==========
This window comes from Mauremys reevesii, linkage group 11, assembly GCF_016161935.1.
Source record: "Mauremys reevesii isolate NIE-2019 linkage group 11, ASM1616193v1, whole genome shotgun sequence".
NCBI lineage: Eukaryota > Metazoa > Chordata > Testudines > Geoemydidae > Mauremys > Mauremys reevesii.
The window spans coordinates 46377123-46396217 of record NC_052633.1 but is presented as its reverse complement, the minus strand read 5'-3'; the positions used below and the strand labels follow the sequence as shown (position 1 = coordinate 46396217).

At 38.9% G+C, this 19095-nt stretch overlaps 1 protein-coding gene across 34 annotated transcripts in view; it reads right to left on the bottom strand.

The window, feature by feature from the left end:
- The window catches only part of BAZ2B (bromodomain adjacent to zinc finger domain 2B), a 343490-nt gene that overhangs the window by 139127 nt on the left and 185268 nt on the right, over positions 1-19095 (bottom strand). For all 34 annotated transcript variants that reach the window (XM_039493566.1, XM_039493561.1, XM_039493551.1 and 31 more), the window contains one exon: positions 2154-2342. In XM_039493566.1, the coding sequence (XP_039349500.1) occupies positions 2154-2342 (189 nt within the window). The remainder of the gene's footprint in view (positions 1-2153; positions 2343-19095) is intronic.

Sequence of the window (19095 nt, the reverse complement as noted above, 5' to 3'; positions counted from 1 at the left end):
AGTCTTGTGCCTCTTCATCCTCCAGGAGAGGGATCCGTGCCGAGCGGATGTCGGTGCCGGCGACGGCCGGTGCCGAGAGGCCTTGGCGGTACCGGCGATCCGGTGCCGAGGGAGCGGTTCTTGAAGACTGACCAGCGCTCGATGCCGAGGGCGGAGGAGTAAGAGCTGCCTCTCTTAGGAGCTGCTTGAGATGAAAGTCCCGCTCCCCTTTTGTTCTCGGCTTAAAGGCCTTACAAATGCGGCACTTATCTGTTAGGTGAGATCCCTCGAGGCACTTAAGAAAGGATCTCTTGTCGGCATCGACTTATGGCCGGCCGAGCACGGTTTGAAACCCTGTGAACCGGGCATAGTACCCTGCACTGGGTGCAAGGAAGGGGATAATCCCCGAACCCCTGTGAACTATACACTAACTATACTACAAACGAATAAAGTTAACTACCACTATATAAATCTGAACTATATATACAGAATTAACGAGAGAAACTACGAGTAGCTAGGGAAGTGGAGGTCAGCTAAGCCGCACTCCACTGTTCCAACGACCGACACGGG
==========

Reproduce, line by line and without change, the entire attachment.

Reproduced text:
This window comes from Mauremys reevesii, linkage group 11, assembly GCF_016161935.1.
Source record: "Mauremys reevesii isolate NIE-2019 linkage group 11, ASM1616193v1, whole genome shotgun sequence".
NCBI lineage: Eukaryota > Metazoa > Chordata > Testudines > Geoemydidae > Mauremys > Mauremys reevesii.
The window spans coordinates 46377123-46396217 of record NC_052633.1 but is presented as its reverse complement, the minus strand read 5'-3'; the positions used below and the strand labels follow the sequence as shown (position 1 = coordinate 46396217).

At 38.9% G+C, this 19095-nt stretch overlaps 1 protein-coding gene across 34 annotated transcripts in view; it reads right to left on the bottom strand.

The window, feature by feature from the left end:
- The window catches only part of BAZ2B (bromodomain adjacent to zinc finger domain 2B), a 343490-nt gene that overhangs the window by 139127 nt on the left and 185268 nt on the right, over positions 1-19095 (bottom strand). For all 34 annotated transcript variants that reach the window (XM_039493566.1, XM_039493561.1, XM_039493551.1 and 31 more), the window contains one exon: positions 2154-2342. In XM_039493566.1, the coding sequence (XP_039349500.1) occupies positions 2154-2342 (189 nt within the window). The remainder of the gene's footprint in view (positions 1-2153; positions 2343-19095) is intronic.

Sequence of the window (19095 nt, the reverse complement as noted above, 5' to 3'; positions counted from 1 at the left end):
AGTCTTGTGCCTCTTCATCCTCCAGGAGAGGGATCCGTGCCGAGCGGATGTCGGTGCCGGCGACGGCCGGTGCCGAGAGGCCTTGGCGGTACCGGCGATCCGGTGCCGAGGGAGCGGTTCTTGAAGACTGACCAGCGCTCGATGCCGAGGGCGGAGGAGTAAGAGCTGCCTCTCTTAGGAGCTGCTTGAGATGAAAGTCCCGCTCCCCTTTTGTTCTCGGCTTAAAGGCCTTACAAATGCGGCACTTATCTGTTAGGTGAGATCCCTCGAGGCACTTAAGAAAGGATCTCTTGTCGGCATCGACTTATGGCCGGCCGAGCACGGTTTGAAACCCTGTGAACCGGGCATAGTACCCTGCACTGGGTGCAAGGAAGGGGATAATCCCCGAACCCCTGTGAACTATACACTAACTATACTACAAACGAATAAAGTTAACTACCACTATATAAATCTGAACTATATATACAGAATTAACGAGAGAAACTACGAGTAGCTAGGGAAGTGGAGGTCAGCTAAGCCGCACTCCACTGTTCCAACGACCGACACGGG